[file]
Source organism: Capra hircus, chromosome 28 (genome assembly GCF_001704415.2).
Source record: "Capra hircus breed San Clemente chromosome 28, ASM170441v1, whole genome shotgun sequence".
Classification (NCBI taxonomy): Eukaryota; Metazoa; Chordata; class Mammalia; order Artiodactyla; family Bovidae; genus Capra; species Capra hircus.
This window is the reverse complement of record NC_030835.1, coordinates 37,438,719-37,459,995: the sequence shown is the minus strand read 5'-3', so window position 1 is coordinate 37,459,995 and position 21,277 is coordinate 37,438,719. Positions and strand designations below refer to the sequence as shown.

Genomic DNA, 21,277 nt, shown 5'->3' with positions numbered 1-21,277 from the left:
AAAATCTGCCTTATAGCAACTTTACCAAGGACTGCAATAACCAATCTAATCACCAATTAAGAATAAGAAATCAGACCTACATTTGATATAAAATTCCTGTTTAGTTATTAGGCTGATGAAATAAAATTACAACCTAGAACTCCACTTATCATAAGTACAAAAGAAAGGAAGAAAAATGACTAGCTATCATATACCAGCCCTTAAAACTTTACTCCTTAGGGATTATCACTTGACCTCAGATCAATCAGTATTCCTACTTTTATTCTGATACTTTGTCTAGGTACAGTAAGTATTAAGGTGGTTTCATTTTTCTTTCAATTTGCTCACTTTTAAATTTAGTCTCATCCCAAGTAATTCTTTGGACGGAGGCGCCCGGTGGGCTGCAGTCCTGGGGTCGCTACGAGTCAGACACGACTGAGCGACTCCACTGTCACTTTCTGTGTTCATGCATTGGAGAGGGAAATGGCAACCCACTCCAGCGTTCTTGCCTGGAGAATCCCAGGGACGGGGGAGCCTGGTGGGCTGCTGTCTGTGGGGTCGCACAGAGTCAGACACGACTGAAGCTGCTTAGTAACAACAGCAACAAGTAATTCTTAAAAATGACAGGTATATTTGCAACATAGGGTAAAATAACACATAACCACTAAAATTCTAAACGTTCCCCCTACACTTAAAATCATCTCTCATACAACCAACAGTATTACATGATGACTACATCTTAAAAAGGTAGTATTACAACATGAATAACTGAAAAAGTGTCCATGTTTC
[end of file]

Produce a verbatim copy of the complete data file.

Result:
Source organism: Capra hircus, chromosome 28 (genome assembly GCF_001704415.2).
Source record: "Capra hircus breed San Clemente chromosome 28, ASM170441v1, whole genome shotgun sequence".
Classification (NCBI taxonomy): Eukaryota; Metazoa; Chordata; class Mammalia; order Artiodactyla; family Bovidae; genus Capra; species Capra hircus.
This window is the reverse complement of record NC_030835.1, coordinates 37,438,719-37,459,995: the sequence shown is the minus strand read 5'-3', so window position 1 is coordinate 37,459,995 and position 21,277 is coordinate 37,438,719. Positions and strand designations below refer to the sequence as shown.

Genomic DNA, 21,277 nt, shown 5'->3' with positions numbered 1-21,277 from the left:
AAAATCTGCCTTATAGCAACTTTACCAAGGACTGCAATAACCAATCTAATCACCAATTAAGAATAAGAAATCAGACCTACATTTGATATAAAATTCCTGTTTAGTTATTAGGCTGATGAAATAAAATTACAACCTAGAACTCCACTTATCATAAGTACAAAAGAAAGGAAGAAAAATGACTAGCTATCATATACCAGCCCTTAAAACTTTACTCCTTAGGGATTATCACTTGACCTCAGATCAATCAGTATTCCTACTTTTATTCTGATACTTTGTCTAGGTACAGTAAGTATTAAGGTGGTTTCATTTTTCTTTCAATTTGCTCACTTTTAAATTTAGTCTCATCCCAAGTAATTCTTTGGACGGAGGCGCCCGGTGGGCTGCAGTCCTGGGGTCGCTACGAGTCAGACACGACTGAGCGACTCCACTGTCACTTTCTGTGTTCATGCATTGGAGAGGGAAATGGCAACCCACTCCAGCGTTCTTGCCTGGAGAATCCCAGGGACGGGGGAGCCTGGTGGGCTGCTGTCTGTGGGGTCGCACAGAGTCAGACACGACTGAAGCTGCTTAGTAACAACAGCAACAAGTAATTCTTAAAAATGACAGGTATATTTGCAACATAGGGTAAAATAACACATAACCACTAAAATTCTAAACGTTCCCCCTACACTTAAAATCATCTCTCATACAACCAACAGTATTACATGATGACTACATCTTAAAAAGGTAGTATTACAACATGAATAACTGAAAAAGTGTCCATGTTTC